On September 7, Equifax – one of the three largest American credit agencies – announced a cybersecurity incident potentially impacting consumer information, including Social Security numbers, birth dates, addresses, etc., leaving them vulnerable to identity theft.
We want to make sure you’re aware of available resources to ensure the protection of your personal and financial information. Please follow the steps below to determine if you or anyone in your household was impacted by this incident:
1. Go to https://www.equifaxsecurity2017.com
2. Click on the “Potential Impact” link, and you will be asked to provide your last name and the last six digits of your Social Security number.
3. Based on that information, you will receive a message indicating whether your personal information may have been impacted by this incident.
4. If your information has been compromised, Equifax is offering free identity theft protection and credit file monitoring to all U.S. consumers. The deadline to request your complimentary one-year monitoring is November 21, 2017. Learn more, here.
While Raymond James and other financial firms employ the most up-to-date safeguards to protect client account numbers and other important personal information, you play a vital role in keeping your information secure. There are many ways for you to help keep your information secure.
• Protect passwords, PINs and answers to any security questions by not sharing them with anyone you don’t want to have access to your accounts. Avoid easily guessed passwords (e.g. family members’ names, birthdates, Social Security numbers, etc.).
• Keep firewalls and security software up to date, and use encryption software on your laptops.
• Use your personal computer for financial transactions, avoiding public-use computers if at all possible.
• Do not give out vital information over the phone, by email or through in-person requests. Type in the URL of the site you want rather than clicking a link provided in an email.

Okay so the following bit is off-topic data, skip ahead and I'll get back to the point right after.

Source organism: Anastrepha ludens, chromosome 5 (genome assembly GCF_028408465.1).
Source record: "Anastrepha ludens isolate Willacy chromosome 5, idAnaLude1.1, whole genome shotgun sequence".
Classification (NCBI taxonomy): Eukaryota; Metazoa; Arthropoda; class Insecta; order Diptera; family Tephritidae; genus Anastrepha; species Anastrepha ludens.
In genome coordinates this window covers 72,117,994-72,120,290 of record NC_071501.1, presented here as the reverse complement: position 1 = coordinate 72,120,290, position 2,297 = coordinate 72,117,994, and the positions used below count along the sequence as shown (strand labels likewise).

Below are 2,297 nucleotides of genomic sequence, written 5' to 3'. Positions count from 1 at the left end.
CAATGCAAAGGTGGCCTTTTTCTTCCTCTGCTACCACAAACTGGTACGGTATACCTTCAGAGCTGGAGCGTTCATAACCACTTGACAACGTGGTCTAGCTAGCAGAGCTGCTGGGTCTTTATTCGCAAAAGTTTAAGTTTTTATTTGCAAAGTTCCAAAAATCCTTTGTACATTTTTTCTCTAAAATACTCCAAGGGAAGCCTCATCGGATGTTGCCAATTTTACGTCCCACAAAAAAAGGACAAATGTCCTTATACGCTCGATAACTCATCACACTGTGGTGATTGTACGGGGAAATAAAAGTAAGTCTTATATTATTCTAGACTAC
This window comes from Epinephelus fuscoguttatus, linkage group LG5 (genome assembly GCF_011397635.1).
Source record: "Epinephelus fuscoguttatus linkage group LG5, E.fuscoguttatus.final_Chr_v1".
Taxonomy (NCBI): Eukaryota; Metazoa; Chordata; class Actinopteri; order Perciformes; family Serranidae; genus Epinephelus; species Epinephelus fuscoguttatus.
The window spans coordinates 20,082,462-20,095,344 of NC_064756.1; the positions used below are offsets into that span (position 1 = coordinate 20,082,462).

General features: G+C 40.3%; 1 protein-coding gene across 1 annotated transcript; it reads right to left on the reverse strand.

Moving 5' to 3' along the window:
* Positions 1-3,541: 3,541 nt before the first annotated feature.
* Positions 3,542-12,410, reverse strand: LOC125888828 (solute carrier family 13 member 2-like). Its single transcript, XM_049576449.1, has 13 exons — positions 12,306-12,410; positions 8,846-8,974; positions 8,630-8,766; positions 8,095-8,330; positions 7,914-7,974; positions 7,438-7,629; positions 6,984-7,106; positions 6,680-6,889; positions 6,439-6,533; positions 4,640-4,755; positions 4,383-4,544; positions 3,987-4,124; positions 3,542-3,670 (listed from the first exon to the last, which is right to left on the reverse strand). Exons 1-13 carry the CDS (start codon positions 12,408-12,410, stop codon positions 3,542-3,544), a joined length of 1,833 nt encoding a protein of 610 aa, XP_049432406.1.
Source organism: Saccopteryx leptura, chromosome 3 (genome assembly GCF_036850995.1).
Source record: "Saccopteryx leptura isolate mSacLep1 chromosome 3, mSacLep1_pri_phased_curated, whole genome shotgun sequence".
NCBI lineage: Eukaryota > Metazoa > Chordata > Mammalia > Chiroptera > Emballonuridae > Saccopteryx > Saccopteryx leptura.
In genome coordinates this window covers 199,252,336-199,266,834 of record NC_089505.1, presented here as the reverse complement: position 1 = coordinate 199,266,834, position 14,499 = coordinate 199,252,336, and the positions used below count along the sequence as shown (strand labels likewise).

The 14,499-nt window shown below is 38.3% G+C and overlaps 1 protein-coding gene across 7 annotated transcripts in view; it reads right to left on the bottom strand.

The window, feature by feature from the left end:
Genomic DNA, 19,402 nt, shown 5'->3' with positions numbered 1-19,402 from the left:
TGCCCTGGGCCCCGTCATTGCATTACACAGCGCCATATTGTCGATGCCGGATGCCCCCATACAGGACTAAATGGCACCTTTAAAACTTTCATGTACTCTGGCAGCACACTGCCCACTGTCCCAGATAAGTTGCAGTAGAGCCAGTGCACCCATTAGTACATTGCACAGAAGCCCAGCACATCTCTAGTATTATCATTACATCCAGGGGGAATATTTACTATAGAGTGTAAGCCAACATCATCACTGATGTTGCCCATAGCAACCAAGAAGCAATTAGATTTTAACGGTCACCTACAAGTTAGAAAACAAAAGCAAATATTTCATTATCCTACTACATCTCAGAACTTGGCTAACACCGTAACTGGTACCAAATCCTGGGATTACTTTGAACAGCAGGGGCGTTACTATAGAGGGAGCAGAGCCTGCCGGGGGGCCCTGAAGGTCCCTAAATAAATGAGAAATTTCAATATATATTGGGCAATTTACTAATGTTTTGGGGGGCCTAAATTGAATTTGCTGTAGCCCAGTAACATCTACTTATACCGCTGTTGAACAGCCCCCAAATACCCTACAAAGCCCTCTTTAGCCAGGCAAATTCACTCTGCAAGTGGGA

• Check your financial accounts regularly to ensure no unauthorized activity is taking place. Contact your credit card company or financial account institution immediately if you notice anything suspicious.
• Monitor email, social media and online financial accounts for unauthorized changes. If you receive an email that changes have been made to one of your accounts (e.g. new contact details, new addresses, etc.) that you did not authorize, follow the instructions provided by your service provider to protect your accounts.
• Only click on links or open attachments that you expect and are from sources you know and trust. Even if an email is from someone you know, if it looks suspicious, play it safe and confirm with the sender before opening.
We’ll be happy to discuss this incident and other aspects of financial and personal information security. Just give us a call.
Read the weekly economic commentary from Chief Economist Scott Brown.
The June Employment Report was about as much as stock market participants could have hoped for. Nonfarm payrolls rose more than expected, helping to offset fears that the economy is weakening. However, job growth was not too strong and wage inflation remained moderate, reducing fears that the Fed might be forced to raise short-term interest rates more aggressively. If this moderate-growth backdrop sounds familiar, that’s because we’ve lived with it for some time now, and that’s been a relatively good environment for investors.
Nonfarm payrolls rose by 222,000 in June, more than anticipated, with a net revision of +47,000 to April and May. The June surprise was partly due to a 35,000 gain in government jobs (mostly local, and surprisingly, not education). Note that, prior to seasonal adjustment, the economy lost 952,000 education jobs (public and private-sector) in June and added 1.551 million non-education jobs – roughly in line with what we saw in June 2016. Private-sector (adjusted) payrolls rose by 187,000, not far from the median forecast (+172,000), leaving the first-half average at +171,000 (vs. a +170,000 average for all of 2016). Retail payrolls rose by a lackluster 8,100, but that followed four consecutive months of declines (up 0.1% y/y).